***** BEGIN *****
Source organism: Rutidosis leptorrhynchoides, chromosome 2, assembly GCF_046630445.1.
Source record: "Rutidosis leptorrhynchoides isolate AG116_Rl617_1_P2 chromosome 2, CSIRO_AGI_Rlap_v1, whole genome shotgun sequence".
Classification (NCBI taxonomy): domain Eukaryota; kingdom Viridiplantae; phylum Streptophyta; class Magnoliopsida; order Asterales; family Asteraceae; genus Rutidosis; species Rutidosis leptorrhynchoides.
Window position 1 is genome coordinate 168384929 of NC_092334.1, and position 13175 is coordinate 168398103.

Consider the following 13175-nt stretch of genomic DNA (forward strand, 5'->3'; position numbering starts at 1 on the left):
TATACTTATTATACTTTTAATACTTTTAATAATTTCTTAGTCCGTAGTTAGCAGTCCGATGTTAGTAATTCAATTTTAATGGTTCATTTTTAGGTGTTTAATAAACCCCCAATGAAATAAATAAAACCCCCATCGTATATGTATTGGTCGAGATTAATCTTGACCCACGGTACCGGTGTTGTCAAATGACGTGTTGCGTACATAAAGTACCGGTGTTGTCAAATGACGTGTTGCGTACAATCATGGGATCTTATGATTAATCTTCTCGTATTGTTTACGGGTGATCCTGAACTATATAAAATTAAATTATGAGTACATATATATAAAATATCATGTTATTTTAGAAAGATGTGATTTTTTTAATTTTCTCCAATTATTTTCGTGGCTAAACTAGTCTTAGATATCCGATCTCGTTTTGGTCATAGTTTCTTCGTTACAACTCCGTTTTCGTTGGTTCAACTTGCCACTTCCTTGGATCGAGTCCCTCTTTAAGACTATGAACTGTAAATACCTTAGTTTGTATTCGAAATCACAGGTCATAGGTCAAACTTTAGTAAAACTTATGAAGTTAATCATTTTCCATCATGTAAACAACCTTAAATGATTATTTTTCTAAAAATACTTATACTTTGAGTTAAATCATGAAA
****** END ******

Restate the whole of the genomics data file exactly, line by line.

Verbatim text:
Source organism: Rutidosis leptorrhynchoides, chromosome 2, assembly GCF_046630445.1.
Source record: "Rutidosis leptorrhynchoides isolate AG116_Rl617_1_P2 chromosome 2, CSIRO_AGI_Rlap_v1, whole genome shotgun sequence".
Classification (NCBI taxonomy): domain Eukaryota; kingdom Viridiplantae; phylum Streptophyta; class Magnoliopsida; order Asterales; family Asteraceae; genus Rutidosis; species Rutidosis leptorrhynchoides.
Window position 1 is genome coordinate 168384929 of NC_092334.1, and position 13175 is coordinate 168398103.

Consider the following 13175-nt stretch of genomic DNA (forward strand, 5'->3'; position numbering starts at 1 on the left):
TATACTTATTATACTTTTAATACTTTTAATAATTTCTTAGTCCGTAGTTAGCAGTCCGATGTTAGTAATTCAATTTTAATGGTTCATTTTTAGGTGTTTAATAAACCCCCAATGAAATAAATAAAACCCCCATCGTATATGTATTGGTCGAGATTAATCTTGACCCACGGTACCGGTGTTGTCAAATGACGTGTTGCGTACATAAAGTACCGGTGTTGTCAAATGACGTGTTGCGTACAATCATGGGATCTTATGATTAATCTTCTCGTATTGTTTACGGGTGATCCTGAACTATATAAAATTAAATTATGAGTACATATATATAAAATATCATGTTATTTTAGAAAGATGTGATTTTTTTAATTTTCTCCAATTATTTTCGTGGCTAAACTAGTCTTAGATATCCGATCTCGTTTTGGTCATAGTTTCTTCGTTACAACTCCGTTTTCGTTGGTTCAACTTGCCACTTCCTTGGATCGAGTCCCTCTTTAAGACTATGAACTGTAAATACCTTAGTTTGTATTCGAAATCACAGGTCATAGGTCAAACTTTAGTAAAACTTATGAAGTTAATCATTTTCCATCATGTAAACAACCTTAAATGATTATTTTTCTAAAAATACTTATACTTTGAGTTAAATCATGAAA